by Mary E. Lowd
A Deep Sky Anchor Original, December 2020
The short, stout, furry alien stared out the starship’s curving bridge window at the star-studded black sky. His black fur blended into the sky like a shadow, but the blaze of white over his forehead stood out like a brand. His rounded ears splayed, and he curled his heavy claws into fists. “I don’t belong here,” he muttered, and the ship’s computer translated it. “None of my people do.”
The human and s’rellick scientists — smooth-skinned primatoids and scaly-green reptilians, respectively — conferred among themselves and then agreed to take the badger-like alien home to the surface of his world.
“Thank you,” the badger-like alien said, bowing his fuzzy head. Then he backed away from the yawning window, as if it were a portal that he could fall through and never land, floating forever, lost in the void of space. He backed into the nearest hallway and pressed his back against the firm wall, feeling its comforting solidity like an anchor.
Rerin watched him, wondering how the s’rellick and human scientists looked to him. Esoteric. Lofty. Out of touch. Strange scaly and naked gods of the sky. They seemed that way to her sometimes. She wasn’t one of them. She was the ship’s janitor — and, at least at a superficial level, she ought to look more familiar to the badger-like alien: black-and-gray fur, a fluffy ring-striped tail, and curved ears that showed her emotions in how they moved.
Right now, Rerin’s ears were perked forward with interest and curiosity. When she’d joined this mission, she’d expected the sentient races that the scientists discovered on their survey to be more excited by first contact with the outside universe. Instead, many of them were afraid, confused, or simply uninterested.
Rerin reached a paw out to the badger-like alien and rested it on his shoulder. He looked around to see her, and relief filled his shiny eyes. “It’s not only lizards and monkeys up here?” he said.
“There are all kinds of species up here,” Rerin said. “Even fish that fill their spaceships with water to breathe.”
The badger-like alien’s eyes twinkled with what seemed like laughter, but then he turned serious again. “That’s a relief. I was afraid…” He trailed off.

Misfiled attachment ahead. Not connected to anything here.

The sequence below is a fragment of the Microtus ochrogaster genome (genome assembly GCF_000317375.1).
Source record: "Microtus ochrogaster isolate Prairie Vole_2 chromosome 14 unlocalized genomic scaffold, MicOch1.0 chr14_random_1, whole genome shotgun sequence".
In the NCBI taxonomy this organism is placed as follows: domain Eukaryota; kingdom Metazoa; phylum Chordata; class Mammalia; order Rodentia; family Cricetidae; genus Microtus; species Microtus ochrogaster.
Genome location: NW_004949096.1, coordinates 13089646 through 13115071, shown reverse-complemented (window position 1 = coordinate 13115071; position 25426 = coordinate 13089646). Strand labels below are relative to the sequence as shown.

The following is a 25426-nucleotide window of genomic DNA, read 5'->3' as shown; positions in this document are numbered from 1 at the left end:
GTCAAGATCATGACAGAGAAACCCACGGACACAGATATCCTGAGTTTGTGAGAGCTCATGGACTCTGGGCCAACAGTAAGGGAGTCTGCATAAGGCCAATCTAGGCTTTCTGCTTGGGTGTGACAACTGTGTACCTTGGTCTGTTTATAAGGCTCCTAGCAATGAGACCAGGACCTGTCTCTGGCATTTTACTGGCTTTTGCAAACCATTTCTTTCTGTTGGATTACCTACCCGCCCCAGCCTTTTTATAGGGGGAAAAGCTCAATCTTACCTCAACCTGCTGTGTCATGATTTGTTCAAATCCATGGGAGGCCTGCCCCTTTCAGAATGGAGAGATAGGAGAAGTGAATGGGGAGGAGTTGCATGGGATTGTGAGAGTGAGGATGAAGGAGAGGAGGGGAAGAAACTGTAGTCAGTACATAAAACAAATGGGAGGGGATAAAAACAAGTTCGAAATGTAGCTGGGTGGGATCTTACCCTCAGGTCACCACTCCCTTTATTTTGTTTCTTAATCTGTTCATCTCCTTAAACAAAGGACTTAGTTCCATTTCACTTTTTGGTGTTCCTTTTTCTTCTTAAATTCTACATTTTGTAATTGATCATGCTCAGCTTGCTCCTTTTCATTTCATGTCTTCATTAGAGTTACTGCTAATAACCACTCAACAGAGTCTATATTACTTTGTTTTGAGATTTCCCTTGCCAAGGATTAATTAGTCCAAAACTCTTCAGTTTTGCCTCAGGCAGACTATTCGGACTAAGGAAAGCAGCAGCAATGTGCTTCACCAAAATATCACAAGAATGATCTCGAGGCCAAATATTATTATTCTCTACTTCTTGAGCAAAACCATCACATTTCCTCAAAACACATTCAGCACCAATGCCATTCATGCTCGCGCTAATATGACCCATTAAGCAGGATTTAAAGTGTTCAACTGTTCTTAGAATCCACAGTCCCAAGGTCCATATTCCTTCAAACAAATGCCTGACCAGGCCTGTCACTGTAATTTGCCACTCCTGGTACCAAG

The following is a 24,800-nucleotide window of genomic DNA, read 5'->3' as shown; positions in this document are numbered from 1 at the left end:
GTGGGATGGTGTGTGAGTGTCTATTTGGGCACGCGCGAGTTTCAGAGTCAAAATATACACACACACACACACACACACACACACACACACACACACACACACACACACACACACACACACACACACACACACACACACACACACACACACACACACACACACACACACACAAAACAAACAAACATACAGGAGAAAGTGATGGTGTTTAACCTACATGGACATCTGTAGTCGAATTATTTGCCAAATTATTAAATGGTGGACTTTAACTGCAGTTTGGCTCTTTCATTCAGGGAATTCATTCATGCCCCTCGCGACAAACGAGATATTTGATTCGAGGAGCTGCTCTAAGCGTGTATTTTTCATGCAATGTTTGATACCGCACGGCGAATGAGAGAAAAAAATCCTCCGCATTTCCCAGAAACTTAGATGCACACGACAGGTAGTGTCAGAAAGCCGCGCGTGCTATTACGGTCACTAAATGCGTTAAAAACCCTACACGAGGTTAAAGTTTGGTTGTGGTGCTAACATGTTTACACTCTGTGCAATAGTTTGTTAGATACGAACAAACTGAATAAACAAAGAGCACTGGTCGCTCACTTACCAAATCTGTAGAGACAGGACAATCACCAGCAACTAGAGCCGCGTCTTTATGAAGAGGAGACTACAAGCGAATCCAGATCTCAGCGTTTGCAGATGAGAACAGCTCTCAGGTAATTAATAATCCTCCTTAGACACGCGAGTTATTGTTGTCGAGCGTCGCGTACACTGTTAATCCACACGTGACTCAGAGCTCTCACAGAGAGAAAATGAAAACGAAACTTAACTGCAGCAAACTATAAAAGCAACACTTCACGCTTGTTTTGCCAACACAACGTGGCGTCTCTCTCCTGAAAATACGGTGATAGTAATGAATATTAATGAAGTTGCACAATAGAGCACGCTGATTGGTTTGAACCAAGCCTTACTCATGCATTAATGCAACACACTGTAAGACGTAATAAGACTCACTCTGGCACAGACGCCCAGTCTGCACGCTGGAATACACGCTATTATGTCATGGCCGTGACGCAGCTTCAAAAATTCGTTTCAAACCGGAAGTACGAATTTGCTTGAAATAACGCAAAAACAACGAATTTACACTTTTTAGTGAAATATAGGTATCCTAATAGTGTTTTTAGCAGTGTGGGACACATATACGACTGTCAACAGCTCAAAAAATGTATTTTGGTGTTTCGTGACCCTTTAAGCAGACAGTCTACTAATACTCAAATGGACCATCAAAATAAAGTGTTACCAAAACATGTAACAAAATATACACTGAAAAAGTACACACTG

Rerin suspected that he didn’t even know what he was afraid of. Simply, his world had turned upside down in the last week, and suddenly the sky was filled with a larger, more powerful network of beings than lived in the tunnels and subterranean kingdoms of his home.
“Don’t give up on space,” Rerin said. “You may not feel like you belong up here, but there are wonders…” Now she trailed off, thinking about the disparate alien species who lived side-by-side on Crossroads Station and the glittering virgin worlds she’d seen on this ship as they searched for previously undiscovered sentient life. Her ring-striped tail swayed lazily from side to side as she lost herself in beautiful memories. “…so many wonders…”
“Treasure in the sky,” the badger-like alien said.
“Yes,” Rerin agreed, a grin splitting her fuzzy muzzle. She might be only the night janitor on this ship, but it still felt like she was on a voyage to collect treasure from where it had been hidden among the stars.
“I’ll try to convince my people to see it that way,” the badger-like alien said. “And maybe someday we’ll be comfortable joining you up here.”
But not today. Today, he intended to return to the safe warrens and splendid grottoes under the mountains on a world that had suddenly become small. There was treasure on his own world too, and for now, that was enough for him.
Let the treasure in the sky be a seed. Someday, it might bloom. For now, let it sleep above the mountains.